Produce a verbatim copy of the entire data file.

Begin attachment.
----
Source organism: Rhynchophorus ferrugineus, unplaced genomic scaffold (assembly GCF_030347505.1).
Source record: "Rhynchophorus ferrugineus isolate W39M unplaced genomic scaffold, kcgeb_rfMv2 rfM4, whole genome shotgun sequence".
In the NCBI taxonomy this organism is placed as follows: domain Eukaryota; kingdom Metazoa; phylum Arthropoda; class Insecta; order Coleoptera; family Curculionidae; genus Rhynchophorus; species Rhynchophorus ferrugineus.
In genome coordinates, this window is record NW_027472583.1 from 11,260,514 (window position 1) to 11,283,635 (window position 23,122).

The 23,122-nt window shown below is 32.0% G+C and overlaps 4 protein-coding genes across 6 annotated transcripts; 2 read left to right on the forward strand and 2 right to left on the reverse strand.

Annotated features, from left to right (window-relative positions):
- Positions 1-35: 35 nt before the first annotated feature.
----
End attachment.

Source organism: Rhynchophorus ferrugineus, unplaced genomic scaffold (assembly GCF_030347505.1).
Source record: "Rhynchophorus ferrugineus isolate W39M unplaced genomic scaffold, kcgeb_rfMv2 rfM4, whole genome shotgun sequence".
In the NCBI taxonomy this organism is placed as follows: domain Eukaryota; kingdom Metazoa; phylum Arthropoda; class Insecta; order Coleoptera; family Curculionidae; genus Rhynchophorus; species Rhynchophorus ferrugineus.
In genome coordinates, this window is record NW_027472583.1 from 11,260,514 (window position 1) to 11,283,635 (window position 23,122).

The 23,122-nt window shown below is 32.0% G+C and overlaps 4 protein-coding genes across 6 annotated transcripts; 2 read left to right on the forward strand and 2 right to left on the reverse strand.

Annotated features, from left to right (window-relative positions):
- Positions 1-35: 35 nt before the first annotated feature.